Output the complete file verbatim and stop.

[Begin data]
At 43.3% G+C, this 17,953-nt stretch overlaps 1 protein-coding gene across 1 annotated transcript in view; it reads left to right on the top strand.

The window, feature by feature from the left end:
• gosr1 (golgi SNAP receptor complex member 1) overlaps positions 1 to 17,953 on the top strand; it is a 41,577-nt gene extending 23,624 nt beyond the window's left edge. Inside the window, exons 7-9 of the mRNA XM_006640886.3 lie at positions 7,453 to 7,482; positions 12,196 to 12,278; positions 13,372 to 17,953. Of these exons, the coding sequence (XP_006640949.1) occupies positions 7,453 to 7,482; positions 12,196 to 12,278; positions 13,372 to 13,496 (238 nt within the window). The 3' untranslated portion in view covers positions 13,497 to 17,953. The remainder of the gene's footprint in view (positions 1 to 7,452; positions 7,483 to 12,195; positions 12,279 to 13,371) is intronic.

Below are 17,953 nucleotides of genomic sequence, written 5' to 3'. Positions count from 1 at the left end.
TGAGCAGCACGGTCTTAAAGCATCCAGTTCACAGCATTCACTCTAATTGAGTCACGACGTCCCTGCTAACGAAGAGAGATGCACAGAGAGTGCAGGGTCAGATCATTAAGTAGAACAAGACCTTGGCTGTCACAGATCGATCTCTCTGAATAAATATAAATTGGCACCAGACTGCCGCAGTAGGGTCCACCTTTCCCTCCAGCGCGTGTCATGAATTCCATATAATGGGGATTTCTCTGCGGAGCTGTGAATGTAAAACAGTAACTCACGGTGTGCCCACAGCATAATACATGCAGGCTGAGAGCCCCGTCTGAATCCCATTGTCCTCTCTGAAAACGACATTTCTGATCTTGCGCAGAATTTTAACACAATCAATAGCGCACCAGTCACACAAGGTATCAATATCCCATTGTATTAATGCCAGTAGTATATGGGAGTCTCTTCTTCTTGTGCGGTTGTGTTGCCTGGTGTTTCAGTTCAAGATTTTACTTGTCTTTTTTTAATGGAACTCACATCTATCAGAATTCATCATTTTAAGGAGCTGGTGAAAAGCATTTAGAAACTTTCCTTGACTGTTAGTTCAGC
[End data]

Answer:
At 43.3% G+C, this 17,953-nt stretch overlaps 1 protein-coding gene across 1 annotated transcript in view; it reads left to right on the top strand.

The window, feature by feature from the left end:
• gosr1 (golgi SNAP receptor complex member 1) overlaps positions 1 to 17,953 on the top strand; it is a 41,577-nt gene extending 23,624 nt beyond the window's left edge. Inside the window, exons 7-9 of the mRNA XM_006640886.3 lie at positions 7,453 to 7,482; positions 12,196 to 12,278; positions 13,372 to 17,953. Of these exons, the coding sequence (XP_006640949.1) occupies positions 7,453 to 7,482; positions 12,196 to 12,278; positions 13,372 to 13,496 (238 nt within the window). The 3' untranslated portion in view covers positions 13,497 to 17,953. The remainder of the gene's footprint in view (positions 1 to 7,452; positions 7,483 to 12,195; positions 12,279 to 13,371) is intronic.

Below are 17,953 nucleotides of genomic sequence, written 5' to 3'. Positions count from 1 at the left end.
TGAGCAGCACGGTCTTAAAGCATCCAGTTCACAGCATTCACTCTAATTGAGTCACGACGTCCCTGCTAACGAAGAGAGATGCACAGAGAGTGCAGGGTCAGATCATTAAGTAGAACAAGACCTTGGCTGTCACAGATCGATCTCTCTGAATAAATATAAATTGGCACCAGACTGCCGCAGTAGGGTCCACCTTTCCCTCCAGCGCGTGTCATGAATTCCATATAATGGGGATTTCTCTGCGGAGCTGTGAATGTAAAACAGTAACTCACGGTGTGCCCACAGCATAATACATGCAGGCTGAGAGCCCCGTCTGAATCCCATTGTCCTCTCTGAAAACGACATTTCTGATCTTGCGCAGAATTTTAACACAATCAATAGCGCACCAGTCACACAAGGTATCAATATCCCATTGTATTAATGCCAGTAGTATATGGGAGTCTCTTCTTCTTGTGCGGTTGTGTTGCCTGGTGTTTCAGTTCAAGATTTTACTTGTCTTTTTTTAATGGAACTCACATCTATCAGAATTCATCATTTTAAGGAGCTGGTGAAAAGCATTTAGAAACTTTCCTTGACTGTTAGTTCAGC